Waterhouse JM, Brown K, Keast R, Murphy G, Mandell M, 'Co-Management to Solve Homelessness: Wicked Solutions for Wicked Problems', New Public Governance, the Third Sector and Co-Production, Routledge, New York 211-226 (2012) [B1]
Waterhouse JM, Burgess KJ, 'An ageing workforce: HRM challenges', Strategic HRM: Contemporary Issues in the Asia Pacific Region, Tilde University Press, Prahan, VIC 233-255 (2010) [B2]
McDonald P, Townsend K, Waterhouse J, 'Wrong way, go back! Negotiating access in industry-based research', Method in the Madness: Research Stories You Won't Read in Textbooks 119-134 (2009)
|Show 2 more chapters|
Journal article (17 outputs)
Bankins S, Waterhouse J, 'Organizational Identity, Image, and Reputation: Examining the Influence on Perceptions of Employer Attractiveness in Public Sector Organizations', International Journal of Public Administration, 42 218-229 (2019) [C1]
© 2019, © 2019 Taylor & Francis Group, LLC. The active management of an organization¿s image, identity and overall reputation can result in a range of benefits including att... [more]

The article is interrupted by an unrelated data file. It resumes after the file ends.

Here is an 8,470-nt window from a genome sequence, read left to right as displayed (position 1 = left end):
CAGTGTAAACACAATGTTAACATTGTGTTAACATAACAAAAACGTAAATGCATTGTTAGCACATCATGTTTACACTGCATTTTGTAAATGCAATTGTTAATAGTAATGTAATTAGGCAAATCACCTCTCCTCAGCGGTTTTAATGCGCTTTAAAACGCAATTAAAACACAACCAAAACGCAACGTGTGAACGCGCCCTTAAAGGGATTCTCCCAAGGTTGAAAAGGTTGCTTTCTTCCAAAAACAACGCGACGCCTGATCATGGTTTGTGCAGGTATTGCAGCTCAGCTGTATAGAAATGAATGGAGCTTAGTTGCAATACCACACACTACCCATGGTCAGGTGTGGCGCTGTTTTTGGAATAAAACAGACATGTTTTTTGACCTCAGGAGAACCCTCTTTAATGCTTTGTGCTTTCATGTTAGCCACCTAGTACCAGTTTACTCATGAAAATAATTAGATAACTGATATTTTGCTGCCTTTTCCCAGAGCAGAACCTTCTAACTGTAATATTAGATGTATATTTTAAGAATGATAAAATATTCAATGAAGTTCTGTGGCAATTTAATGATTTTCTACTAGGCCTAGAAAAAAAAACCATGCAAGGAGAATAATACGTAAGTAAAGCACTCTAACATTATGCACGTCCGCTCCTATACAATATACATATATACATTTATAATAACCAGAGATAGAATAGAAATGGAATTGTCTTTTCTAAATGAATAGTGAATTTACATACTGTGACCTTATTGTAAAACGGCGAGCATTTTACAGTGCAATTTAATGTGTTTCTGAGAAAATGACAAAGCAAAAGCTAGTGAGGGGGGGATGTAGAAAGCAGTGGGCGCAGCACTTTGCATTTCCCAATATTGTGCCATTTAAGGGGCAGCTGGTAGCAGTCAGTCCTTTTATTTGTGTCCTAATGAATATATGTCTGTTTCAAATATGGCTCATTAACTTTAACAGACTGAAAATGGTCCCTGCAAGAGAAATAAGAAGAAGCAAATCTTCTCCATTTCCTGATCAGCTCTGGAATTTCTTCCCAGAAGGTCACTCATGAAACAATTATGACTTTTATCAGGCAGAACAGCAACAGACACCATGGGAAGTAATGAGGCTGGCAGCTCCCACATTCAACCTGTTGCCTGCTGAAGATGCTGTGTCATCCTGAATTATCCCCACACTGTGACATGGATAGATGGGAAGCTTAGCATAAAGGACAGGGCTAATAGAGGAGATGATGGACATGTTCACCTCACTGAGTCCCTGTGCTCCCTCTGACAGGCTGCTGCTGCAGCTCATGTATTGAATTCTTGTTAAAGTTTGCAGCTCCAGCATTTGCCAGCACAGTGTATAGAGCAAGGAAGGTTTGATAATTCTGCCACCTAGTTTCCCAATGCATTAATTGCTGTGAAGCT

© 2019, © 2019 Taylor & Francis Group, LLC. The active management of an organization¿s image, identity and overall reputation can result in a range of benefits including attracting larger and higher quality job applicant pools, fostering an improved overall impression of the firm in potential employees¿ minds and retaining and engendering loyalty amongst current employees. How these concepts apply in the public sector remains nascent. This paper reviews the extant literature on identity, image, and reputation and identifies how and why these concepts are salient for exploring current and potential employees¿ perceptions of the public sector as an employer. A conceptual model is developed through reviewing organizational characteristics of public sector entities and proposing how these may influence employees¿ image, identity and reputation perceptions of the employer attractiveness of the sector.